Class Warfare - Some basics on the economy (Ian Welsh)

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posted on Sep, 4 2012 @ 06:29 PM
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Class Warfare - Some basics on the economy (Ian Welsh)

Written by: Ian Welsh
Source: Some basics on the economy
(ianwelsh.net)

(it may be easier to access the article on Naked Capitalism)

Ian Welsh has written 21 blunt and dire "basics" about the U.S. economy, and to a degree the world economy, and it's lack of a meaningful recovery.



1) the majority of new jobs are bad.

2) the economy has still not recovered all lost jobs, either in absolute #s or as a percentage of the population

3) so there are fewer jobs, and what new jobs have been created are worse. They pay worse.

4) The upper middle class job market has recovered, which is why those folks are no longer panicking and are telling you that the economy isn’t so bad as all that.

With the 2008 collapse, the US lost high-tech and skilled jobs. We lost manufacturing jobs. We lost skilled-trade jobs. When we "recovered", we only gained in low-paying service-industry jobs. Our trade and tax policies reward outsourcing, and make it financially punitive to 'insource'. Even the "Bring Jobs Home Act" was defeated by greedy, self-serving politicians financially obligated to industry-tycoons who rely on foreign wage-slave labor for their profits.




5) the failure to force the rich to take their losses and to break up the banks means that the same people who caused the 2007/8 financial crisis still control the economy and the government.

The attempt at banking reform (Dodd-Frank Act) was too late and weakened by the House. Any attempt at banking reform is met with fierce resistance by Congress. The failure to break up the big banks is why we are still over a barrel.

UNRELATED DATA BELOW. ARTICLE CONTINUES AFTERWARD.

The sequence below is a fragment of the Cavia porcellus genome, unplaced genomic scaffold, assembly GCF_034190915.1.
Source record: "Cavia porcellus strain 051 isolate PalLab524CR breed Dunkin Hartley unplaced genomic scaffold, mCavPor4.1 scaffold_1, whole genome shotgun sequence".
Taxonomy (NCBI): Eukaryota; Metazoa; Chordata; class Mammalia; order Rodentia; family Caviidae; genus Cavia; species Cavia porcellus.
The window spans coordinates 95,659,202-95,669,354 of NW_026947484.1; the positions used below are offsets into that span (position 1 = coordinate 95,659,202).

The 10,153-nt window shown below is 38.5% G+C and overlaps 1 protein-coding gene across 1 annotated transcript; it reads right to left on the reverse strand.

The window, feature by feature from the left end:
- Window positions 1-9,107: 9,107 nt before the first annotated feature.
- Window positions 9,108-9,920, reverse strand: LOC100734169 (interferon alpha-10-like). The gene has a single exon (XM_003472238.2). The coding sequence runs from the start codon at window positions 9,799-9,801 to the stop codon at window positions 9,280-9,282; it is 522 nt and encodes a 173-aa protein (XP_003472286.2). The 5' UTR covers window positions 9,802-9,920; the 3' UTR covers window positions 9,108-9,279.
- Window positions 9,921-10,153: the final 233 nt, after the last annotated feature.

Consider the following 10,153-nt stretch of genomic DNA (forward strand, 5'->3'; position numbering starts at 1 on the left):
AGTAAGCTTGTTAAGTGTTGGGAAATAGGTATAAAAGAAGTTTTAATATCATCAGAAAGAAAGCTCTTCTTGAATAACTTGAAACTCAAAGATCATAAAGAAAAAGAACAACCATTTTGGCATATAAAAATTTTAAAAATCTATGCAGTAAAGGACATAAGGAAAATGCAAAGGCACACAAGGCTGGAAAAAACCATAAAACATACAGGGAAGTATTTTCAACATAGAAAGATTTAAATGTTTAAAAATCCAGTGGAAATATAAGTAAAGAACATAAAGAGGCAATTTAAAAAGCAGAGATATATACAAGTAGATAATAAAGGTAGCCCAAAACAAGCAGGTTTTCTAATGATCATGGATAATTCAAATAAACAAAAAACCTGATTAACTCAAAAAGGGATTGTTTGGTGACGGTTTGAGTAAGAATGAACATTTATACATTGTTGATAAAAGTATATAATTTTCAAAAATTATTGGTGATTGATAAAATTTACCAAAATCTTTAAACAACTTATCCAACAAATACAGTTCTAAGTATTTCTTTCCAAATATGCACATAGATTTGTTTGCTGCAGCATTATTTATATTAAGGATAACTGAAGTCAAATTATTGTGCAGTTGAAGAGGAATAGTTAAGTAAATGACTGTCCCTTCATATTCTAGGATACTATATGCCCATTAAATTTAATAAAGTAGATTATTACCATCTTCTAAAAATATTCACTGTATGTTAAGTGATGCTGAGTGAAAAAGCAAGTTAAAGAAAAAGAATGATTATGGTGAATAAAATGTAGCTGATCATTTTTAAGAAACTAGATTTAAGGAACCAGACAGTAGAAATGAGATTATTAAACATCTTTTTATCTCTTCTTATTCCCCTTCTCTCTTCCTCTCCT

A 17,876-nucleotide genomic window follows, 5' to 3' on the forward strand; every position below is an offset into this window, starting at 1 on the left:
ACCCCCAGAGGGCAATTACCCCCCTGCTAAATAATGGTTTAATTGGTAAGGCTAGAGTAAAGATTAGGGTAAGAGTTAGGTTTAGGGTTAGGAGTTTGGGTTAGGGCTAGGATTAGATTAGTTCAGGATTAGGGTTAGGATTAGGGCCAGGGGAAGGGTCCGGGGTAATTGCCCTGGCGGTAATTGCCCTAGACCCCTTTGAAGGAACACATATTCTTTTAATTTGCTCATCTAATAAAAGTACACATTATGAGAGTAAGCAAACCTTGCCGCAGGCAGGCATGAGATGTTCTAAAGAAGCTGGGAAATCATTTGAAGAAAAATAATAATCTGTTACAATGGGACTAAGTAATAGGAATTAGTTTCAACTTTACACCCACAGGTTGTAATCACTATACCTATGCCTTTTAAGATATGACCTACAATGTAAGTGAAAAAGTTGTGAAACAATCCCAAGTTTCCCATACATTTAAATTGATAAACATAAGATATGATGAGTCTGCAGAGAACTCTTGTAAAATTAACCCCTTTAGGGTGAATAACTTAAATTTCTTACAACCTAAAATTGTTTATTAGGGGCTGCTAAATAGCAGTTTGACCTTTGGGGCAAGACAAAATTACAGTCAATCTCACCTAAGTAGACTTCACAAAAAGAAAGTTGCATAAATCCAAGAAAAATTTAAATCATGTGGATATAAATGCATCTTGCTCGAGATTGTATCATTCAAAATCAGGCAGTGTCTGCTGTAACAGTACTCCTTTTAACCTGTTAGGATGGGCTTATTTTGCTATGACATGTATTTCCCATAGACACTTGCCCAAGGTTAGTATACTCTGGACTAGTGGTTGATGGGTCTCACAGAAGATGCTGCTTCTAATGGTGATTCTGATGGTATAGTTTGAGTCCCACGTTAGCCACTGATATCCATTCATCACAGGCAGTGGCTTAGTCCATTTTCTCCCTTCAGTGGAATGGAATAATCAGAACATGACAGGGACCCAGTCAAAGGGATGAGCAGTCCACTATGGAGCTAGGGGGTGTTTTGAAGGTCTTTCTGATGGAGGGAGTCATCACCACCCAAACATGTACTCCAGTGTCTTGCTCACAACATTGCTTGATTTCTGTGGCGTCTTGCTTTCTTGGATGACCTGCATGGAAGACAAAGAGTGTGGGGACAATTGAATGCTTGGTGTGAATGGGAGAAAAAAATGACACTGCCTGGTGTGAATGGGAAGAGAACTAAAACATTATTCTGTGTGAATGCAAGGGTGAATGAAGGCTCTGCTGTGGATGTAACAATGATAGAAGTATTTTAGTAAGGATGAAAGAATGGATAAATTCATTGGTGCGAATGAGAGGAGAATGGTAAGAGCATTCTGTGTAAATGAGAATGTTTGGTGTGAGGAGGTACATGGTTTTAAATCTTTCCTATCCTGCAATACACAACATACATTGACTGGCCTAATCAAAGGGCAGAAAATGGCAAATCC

6) failure to restructure the economy to get off oil and over to an electrical economy means that the US (and the world) are caught in the oil price dilemma: any real recovery increases oil price and will be derailed by those high oil prices.

Not just oil - coal, too. We are doomed to remain in a cycle of expensive, limited energy so long as those who control it can use it retain power and wealth over the country (and world). When the Pentagon launched a $1 billion-dollar initiative to find alternative energy for it's military, it was crushed by big oil and Congress. Oil continues to receive massive federal subsidies (while incredibly profitable), yet alternative energy receives little. The fact that as we (or should I say, IF we) recover as an economy, it will cause a corresponding demand for oil, pushing prices higher, which will continually negate any meager recovery. It's a catch-22.




7) Europe, ex. Germany, is in recession.

8) the developed world is in depression, it never left depression. During depressions there are recoveries (such as they are) and recessions, but the overall economy is in depression.

9) China’s economy is slowing down. Since China is the main engine of the world economy, followed by the US, this is really bad. If it goes into an actual recession, bend over and kiss your butt goodbye.

Reasons? In the past, if one nation's economy slowed, another nation's would pick up (the US and Japan have been in that sort of relationship). Now, all nation's have slowed, at least developed nations. Is this the effect of previously undeveloped nations (India, Mexico, etc.) now competing with us? Or is it the outward-expansion, a cornerstone of the US economy (like most) has finally reached it's end? For the first 150 years of America's existence, it didn't matter how poorly it's economy was managed, we were an outward-expanding, manifest destiny, ever-growing nation. We could absorb the poor fiscal policies of the corrupt governments of the past and still have an economy chugging along. Now? We've expanded as far as we can, we've become a "mature" nation like those in Europe, who now have to become a much better managed and much more socially conscious government to still have a viable economy in the face of foreign competition and trade.